Softball

Syracuse approaches bullpen usage with different philosphy

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Sydney O'Hara used to start games but comes on now primarily as a reliever. She holds the SU record for saves with nine.

Sydney O’Hara is no longer the starting pitcher she once was. After starting nearly 70 percent of her 54 appearances as a freshman and sophomore, she has only thrown the first pitch for Syracuse twice in the past two seasons. Yet O’Hara recently got her name in the Syracuse softball history books.

On Feb. 17 against St. John’s, she became SU’s all-time leader in saves, with nine.

“I have one job when I get into the game,” O’Hara said. “Whether we are up, or we are tied: Stop the bleeding. Make sure they don’t score.”

Syracuse (12-6) makes use of its crowded rotation by allowing pitchers to split games. This has increased save numbers and given an added importance to the role of a closer. Using relievers is all part of SU head coach Mike Bosch’s different philosophy.

“Softball has been predominately in the past where pitchers threw full games. They could throw seven innings, eight, nine, 10, 11,” Bosch said. “We’ve kind of taken a little bit of a baseball approach.”

O’Hara is first in the Atlantic Coast Conference in saves (4), games finished (12) and games in relief (12). With these numbers, she’s separated herself as the top relief pitcher on the Orange and someone that Bosch trusts to use at the end of games. She also posts a .182 opposing team batting average and a 1.12 earned run average. Those marks are good for second and third in the ACC, respectively.

But a relief role is not something that SU is limiting to one player. The team has expectations that all of the pitchers on the staff will be able to throw in relief at one point of the season.

“It’s just a matter of identifying who we are playing and what their strengths are,” Bosch said.

All five pitchers who have made appearances for the Orange this season have experience in relief, even if it was just for a few innings. This setup is to make use of the individual strengths of each of the pitchers in the rotation.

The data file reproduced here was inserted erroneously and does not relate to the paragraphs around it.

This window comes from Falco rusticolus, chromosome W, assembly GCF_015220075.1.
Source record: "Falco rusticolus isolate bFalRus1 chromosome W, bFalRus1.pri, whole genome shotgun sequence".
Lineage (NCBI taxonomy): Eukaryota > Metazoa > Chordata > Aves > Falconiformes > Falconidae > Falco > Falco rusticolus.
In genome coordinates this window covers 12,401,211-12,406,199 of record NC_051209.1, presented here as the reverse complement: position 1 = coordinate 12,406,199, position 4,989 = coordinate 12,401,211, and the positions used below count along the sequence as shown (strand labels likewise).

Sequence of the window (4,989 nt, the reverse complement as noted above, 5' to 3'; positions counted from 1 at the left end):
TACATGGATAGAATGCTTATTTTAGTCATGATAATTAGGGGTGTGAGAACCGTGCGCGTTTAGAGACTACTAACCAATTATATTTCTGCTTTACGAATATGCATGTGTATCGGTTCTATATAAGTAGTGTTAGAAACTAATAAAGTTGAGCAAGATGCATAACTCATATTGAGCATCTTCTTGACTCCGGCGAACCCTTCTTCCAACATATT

Abby Thibodeau, who has only made one appearance for the Orange, boasts a reliable changeup that many other pitchers on SU are still trying to perfect. AnnaMarie Gatti, who has started more games in the circle than any other player, relies on velocity to make outs, while Baylee Douglass’ movement remains her top priority when she’s in the circle. O’Hara said her “jerky” delivery is something that separates her from other Syracuse pitchers and Alexa Romero is one of only nine left-handed pitchers in the ACC. SU is attempting to make the interchangeability of the staff a strength that it can turn to in many different situations.

“Each one of us very different,” said Thibodeau. “We each have different strengths and different weaknesses and each one of them plays such an important role.”

SU believes the strength of the team is the ability to attack the opposing lineup with a variety of arms. Using multiple pitchers in a game throws off teams, rather than allowing them to adjust as the game progresses. Bosch sees this as extremely important, especially as scouting reports become more detailed and hitters become less surprised.

Saves numbers and the role of relief pitchers is something that will rise in the future, Bosch believes, not just for SU but in the game of softball. He expresses optimism about his team’s ability to adapt to a game that he thinks is changing.

“Any time you have more arms it’s a good thing,” Bosch said. “Ideally, if I have a pitching staff, if I have a down ball pitcher, an up ball pitcher, somebody who is left-handed and somebody who spins it all the time, I think I’m in good shape.”

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